Tuesday Aug 07, 2007

Debugging the Data service Resource Type Implementation

Why Debugging ?

Computer programs often need to be examined to determine the cause of apparent errors or to gain a better understanding of their source code structure and control flow. This examination is called debugging,since its usual objective is the location and removal of program errors (bugs). This need arises during both the development phase in the software life cycle and during subsequent software maintenance.

In this blog we are interested in the activity of the examining the program to understand the phenomenon involved. This would require the examination of the program source and its input and output behavior. It may also require examination of the internal state of the program at interesting points of execution. The purpose of this activity is to assist in the formulation of hypotheses regarding the reason for the perceived aberrant behavior. There are various ways of approaching to this, Single stepping, inserting break points to suspend and examine the program, invoke printable statements (like printf), use UNIX provided syslog interfaces etc... The error messages and warnings differ from debug statements and are events from the program and is used to notify the user of an abnormal behavior. Debug statements on the other hand contain function names, variable names etc.. Hence it is more understood by the developers than the administrators.

The below diagram illustrates the debug model using syslog interface on UNIX.

debug_model.gif 

From more information on syslog and the message format refer to  http://docs.sun.com/app/docs/doc/817-0403/6mg741c7i?l=en&q=syslog&a=view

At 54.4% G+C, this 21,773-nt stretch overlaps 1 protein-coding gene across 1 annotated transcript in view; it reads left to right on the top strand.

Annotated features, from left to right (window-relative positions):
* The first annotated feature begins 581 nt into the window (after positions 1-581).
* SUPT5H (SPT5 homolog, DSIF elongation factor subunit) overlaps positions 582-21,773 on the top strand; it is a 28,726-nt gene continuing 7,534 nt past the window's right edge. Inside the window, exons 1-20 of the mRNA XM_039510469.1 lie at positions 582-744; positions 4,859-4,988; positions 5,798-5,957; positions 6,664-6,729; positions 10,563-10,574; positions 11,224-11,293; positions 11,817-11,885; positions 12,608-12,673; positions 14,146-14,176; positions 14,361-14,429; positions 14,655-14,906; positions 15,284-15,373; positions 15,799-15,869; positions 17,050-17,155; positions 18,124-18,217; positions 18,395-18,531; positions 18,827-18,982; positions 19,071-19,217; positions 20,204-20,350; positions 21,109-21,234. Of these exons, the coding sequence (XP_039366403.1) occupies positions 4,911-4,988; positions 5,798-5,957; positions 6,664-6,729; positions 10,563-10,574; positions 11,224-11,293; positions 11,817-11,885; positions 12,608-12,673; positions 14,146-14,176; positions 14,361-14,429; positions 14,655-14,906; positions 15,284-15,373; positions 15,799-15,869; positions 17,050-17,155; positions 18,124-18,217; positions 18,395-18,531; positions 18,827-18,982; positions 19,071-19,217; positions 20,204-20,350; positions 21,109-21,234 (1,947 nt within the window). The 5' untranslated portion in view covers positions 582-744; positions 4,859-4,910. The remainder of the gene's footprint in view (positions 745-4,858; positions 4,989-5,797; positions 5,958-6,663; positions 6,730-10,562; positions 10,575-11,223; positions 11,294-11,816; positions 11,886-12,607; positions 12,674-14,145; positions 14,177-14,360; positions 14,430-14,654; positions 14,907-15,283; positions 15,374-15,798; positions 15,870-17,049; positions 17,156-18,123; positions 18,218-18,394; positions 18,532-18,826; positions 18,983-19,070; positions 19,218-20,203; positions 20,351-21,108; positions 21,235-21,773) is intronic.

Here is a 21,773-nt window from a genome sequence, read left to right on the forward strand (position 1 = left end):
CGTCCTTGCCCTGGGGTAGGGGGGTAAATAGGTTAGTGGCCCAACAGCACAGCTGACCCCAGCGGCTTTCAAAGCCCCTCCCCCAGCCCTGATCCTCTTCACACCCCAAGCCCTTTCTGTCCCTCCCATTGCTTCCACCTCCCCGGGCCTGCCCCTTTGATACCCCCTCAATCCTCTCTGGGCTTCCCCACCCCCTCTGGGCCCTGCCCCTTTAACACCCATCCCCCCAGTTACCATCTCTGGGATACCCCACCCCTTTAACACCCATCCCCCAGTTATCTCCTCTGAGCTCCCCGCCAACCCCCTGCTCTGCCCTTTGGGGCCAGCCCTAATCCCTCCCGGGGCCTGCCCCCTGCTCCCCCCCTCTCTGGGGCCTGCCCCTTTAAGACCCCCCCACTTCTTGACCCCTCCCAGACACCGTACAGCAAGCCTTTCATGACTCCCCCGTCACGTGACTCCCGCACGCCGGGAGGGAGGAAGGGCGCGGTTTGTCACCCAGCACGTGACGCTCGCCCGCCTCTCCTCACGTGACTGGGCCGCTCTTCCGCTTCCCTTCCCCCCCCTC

With this brief introduction and moving forward, the Sun Cluster HA agent developers are offered with a set of DSDL syslog API's to assist in debugging of Data services.

To start with download the Open HA Cluster agent source, build tools, and related binaries from http://opensolaris.org/os/community/ha-clusters/ohac/downloads/. This will be for the understanding of the source code and to use the DSDL provided API's.

Now lets move on to use the DSDL built-in features for syslog.

    DSDL provides scds_syslog_debug() utility for adding debugging statements to the resource type implementation. The debugging level (a number between 1-9) can be dynamically set for each resource type implementation on each cluster node. A file named /var/cluster/rgm/rt/<rtname>/loglevel has to be created and contains only an integer between 1 and 9. This is read by all the resource type callback methods. The DSDL function scds_initialize() reads this file and sets the debug level to the specified level. The scds_syslog_debug() function uses the facility that is returned by the scha_cluster_getlogfacility() function at a priority of LOG_DEBUG. You can configure these debug messages in the /etc/syslog.conf file.

Example usage of scds_syslog_debug() in wls.c

<wls.c>
int
svc_validate(scds_handle_t scds_handle, bea_extn_props_t \*beaextnprops,
                boolean_t print_messages)
{
        int                     err = 0, rc = 0;
        char                    \*config_dir_name;
        char                    \*start_script_dir = NULL;